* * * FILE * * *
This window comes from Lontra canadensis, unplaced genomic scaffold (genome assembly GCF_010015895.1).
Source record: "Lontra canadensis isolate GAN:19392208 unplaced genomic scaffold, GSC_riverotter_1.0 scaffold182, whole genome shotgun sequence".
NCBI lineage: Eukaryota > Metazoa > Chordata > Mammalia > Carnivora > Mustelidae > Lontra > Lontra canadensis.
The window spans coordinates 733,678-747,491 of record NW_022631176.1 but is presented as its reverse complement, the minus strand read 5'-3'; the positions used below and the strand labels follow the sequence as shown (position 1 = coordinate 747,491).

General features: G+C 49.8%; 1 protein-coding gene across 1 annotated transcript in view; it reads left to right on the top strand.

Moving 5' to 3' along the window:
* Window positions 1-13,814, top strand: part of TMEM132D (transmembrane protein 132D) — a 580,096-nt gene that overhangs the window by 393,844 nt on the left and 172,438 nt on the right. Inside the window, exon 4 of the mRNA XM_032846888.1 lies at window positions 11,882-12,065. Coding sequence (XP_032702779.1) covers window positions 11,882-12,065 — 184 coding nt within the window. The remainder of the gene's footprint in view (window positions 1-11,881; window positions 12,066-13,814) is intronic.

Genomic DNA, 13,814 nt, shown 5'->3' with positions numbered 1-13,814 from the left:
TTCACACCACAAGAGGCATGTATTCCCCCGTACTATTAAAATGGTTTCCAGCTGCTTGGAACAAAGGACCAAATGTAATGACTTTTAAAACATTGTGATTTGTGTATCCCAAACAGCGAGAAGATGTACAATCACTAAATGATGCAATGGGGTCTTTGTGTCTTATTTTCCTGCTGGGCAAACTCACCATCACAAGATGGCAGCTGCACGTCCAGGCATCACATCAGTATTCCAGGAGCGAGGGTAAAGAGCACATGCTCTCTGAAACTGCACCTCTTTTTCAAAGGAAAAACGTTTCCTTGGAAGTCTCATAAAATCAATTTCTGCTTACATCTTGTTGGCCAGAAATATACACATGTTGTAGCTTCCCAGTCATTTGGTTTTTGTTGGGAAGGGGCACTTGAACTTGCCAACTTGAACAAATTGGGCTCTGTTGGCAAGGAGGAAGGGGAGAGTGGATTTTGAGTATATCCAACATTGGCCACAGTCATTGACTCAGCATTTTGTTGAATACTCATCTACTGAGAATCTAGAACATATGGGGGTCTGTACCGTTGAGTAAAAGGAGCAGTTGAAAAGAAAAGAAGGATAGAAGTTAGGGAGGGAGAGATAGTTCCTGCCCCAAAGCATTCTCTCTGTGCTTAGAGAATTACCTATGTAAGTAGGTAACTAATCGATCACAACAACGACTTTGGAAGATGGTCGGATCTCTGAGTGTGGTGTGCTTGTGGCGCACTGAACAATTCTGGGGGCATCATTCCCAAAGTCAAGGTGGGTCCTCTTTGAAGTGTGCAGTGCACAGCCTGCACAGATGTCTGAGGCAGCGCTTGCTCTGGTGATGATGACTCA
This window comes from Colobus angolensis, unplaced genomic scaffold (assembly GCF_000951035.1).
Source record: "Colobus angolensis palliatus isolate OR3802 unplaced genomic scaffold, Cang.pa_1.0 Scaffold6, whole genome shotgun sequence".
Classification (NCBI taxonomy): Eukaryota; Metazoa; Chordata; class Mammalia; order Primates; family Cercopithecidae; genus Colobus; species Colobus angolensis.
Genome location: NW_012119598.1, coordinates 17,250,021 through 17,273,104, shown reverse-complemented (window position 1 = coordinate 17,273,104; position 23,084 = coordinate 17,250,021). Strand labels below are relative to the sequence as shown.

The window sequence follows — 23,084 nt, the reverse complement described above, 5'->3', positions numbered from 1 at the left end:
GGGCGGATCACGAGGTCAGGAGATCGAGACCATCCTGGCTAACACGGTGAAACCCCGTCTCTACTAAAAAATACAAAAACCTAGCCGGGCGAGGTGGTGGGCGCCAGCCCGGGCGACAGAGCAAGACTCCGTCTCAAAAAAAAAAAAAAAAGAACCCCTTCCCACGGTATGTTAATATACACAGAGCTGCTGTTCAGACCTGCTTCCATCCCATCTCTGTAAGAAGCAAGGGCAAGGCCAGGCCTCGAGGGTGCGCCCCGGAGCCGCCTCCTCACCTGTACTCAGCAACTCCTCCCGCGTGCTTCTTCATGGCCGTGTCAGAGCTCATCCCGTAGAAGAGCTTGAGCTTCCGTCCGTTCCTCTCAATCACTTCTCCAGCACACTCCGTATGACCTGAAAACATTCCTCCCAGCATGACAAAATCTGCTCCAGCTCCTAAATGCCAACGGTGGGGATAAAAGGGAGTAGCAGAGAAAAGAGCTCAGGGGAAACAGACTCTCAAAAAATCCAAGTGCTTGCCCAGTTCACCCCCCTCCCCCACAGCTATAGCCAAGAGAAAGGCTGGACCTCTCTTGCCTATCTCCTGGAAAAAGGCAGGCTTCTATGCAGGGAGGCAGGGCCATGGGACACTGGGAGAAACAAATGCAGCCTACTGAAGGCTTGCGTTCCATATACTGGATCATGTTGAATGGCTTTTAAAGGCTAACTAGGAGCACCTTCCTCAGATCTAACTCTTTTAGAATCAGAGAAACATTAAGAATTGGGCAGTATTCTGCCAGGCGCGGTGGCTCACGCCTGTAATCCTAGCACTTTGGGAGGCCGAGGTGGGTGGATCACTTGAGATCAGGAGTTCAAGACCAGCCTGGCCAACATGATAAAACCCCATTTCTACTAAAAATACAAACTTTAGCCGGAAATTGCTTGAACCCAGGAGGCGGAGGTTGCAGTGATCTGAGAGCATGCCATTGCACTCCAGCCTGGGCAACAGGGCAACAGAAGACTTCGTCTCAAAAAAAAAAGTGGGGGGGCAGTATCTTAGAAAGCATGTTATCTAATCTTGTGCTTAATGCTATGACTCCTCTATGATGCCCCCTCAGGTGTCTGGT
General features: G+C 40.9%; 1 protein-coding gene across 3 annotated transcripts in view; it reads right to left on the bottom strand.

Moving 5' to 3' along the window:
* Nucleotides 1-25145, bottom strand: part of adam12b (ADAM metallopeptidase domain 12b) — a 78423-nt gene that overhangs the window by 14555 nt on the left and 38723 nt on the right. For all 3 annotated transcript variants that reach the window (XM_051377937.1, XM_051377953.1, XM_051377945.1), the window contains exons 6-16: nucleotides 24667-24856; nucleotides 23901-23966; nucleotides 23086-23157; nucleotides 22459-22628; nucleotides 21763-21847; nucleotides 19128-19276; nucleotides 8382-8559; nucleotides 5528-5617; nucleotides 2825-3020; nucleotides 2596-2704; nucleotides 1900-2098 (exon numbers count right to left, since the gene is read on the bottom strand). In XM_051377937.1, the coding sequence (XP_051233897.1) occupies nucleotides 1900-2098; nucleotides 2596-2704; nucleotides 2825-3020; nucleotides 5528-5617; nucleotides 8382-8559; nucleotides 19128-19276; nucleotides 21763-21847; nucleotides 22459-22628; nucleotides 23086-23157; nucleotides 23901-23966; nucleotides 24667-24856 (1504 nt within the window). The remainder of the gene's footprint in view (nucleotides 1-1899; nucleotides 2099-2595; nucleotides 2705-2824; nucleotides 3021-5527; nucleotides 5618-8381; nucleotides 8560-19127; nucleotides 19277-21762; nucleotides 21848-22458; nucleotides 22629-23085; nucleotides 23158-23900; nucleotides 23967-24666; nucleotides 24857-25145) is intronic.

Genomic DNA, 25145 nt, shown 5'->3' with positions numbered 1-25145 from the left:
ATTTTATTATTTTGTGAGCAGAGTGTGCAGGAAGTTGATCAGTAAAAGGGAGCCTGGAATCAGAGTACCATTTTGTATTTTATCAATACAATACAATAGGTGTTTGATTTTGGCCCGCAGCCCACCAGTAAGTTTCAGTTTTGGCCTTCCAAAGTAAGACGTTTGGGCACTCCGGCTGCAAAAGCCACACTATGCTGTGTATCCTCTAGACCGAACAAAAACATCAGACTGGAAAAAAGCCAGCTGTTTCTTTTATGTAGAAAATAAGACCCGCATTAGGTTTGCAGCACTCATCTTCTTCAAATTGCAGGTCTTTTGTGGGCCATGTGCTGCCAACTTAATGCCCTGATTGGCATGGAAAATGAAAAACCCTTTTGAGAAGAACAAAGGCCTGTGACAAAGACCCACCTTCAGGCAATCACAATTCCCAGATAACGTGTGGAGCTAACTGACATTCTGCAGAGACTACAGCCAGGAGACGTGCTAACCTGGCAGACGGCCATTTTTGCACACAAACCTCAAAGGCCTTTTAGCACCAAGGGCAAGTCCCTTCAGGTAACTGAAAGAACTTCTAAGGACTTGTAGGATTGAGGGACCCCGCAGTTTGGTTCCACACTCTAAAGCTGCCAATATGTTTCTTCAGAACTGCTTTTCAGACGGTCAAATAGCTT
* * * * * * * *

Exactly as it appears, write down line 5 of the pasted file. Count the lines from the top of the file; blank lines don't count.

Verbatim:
General features: G+C 49.8%; 1 protein-coding gene across 1 annotated transcript in view; it reads left to right on the top strand.